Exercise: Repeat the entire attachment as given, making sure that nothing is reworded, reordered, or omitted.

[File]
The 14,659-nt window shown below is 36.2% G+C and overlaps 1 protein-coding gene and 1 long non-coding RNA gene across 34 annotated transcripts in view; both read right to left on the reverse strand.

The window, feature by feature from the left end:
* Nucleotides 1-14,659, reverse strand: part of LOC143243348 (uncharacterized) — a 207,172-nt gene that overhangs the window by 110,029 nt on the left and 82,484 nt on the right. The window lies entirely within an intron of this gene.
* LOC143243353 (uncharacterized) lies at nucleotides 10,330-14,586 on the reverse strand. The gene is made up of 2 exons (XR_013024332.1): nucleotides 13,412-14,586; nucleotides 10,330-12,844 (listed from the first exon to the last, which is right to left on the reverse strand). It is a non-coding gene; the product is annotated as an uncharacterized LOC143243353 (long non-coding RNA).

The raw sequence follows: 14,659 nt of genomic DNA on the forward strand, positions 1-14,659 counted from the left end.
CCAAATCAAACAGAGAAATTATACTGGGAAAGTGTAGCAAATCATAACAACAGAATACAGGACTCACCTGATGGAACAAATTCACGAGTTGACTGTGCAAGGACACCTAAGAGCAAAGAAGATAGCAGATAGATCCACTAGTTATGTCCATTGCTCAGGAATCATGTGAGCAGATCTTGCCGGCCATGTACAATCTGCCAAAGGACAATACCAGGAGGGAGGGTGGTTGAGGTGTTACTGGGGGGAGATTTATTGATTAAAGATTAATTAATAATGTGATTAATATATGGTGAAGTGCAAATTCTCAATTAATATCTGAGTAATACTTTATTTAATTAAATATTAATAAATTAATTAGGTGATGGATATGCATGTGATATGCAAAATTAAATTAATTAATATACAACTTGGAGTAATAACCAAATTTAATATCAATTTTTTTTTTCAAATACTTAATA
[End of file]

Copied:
The 14,659-nt window shown below is 36.2% G+C and overlaps 1 protein-coding gene and 1 long non-coding RNA gene across 34 annotated transcripts in view; both read right to left on the reverse strand.

The window, feature by feature from the left end:
* Nucleotides 1-14,659, reverse strand: part of LOC143243348 (uncharacterized) — a 207,172-nt gene that overhangs the window by 110,029 nt on the left and 82,484 nt on the right. The window lies entirely within an intron of this gene.
* LOC143243353 (uncharacterized) lies at nucleotides 10,330-14,586 on the reverse strand. The gene is made up of 2 exons (XR_013024332.1): nucleotides 13,412-14,586; nucleotides 10,330-12,844 (listed from the first exon to the last, which is right to left on the reverse strand). It is a non-coding gene; the product is annotated as an uncharacterized LOC143243353 (long non-coding RNA).

The raw sequence follows: 14,659 nt of genomic DNA on the forward strand, positions 1-14,659 counted from the left end.
CCAAATCAAACAGAGAAATTATACTGGGAAAGTGTAGCAAATCATAACAACAGAATACAGGACTCACCTGATGGAACAAATTCACGAGTTGACTGTGCAAGGACACCTAAGAGCAAAGAAGATAGCAGATAGATCCACTAGTTATGTCCATTGCTCAGGAATCATGTGAGCAGATCTTGCCGGCCATGTACAATCTGCCAAAGGACAATACCAGGAGGGAGGGTGGTTGAGGTGTTACTGGGGGGAGATTTATTGATTAAAGATTAATTAATAATGTGATTAATATATGGTGAAGTGCAAATTCTCAATTAATATCTGAGTAATACTTTATTTAATTAAATATTAATAAATTAATTAGGTGATGGATATGCATGTGATATGCAAAATTAAATTAATTAATATACAACTTGGAGTAATAACCAAATTTAATATCAATTTTTTTTTTCAAATACTTAATA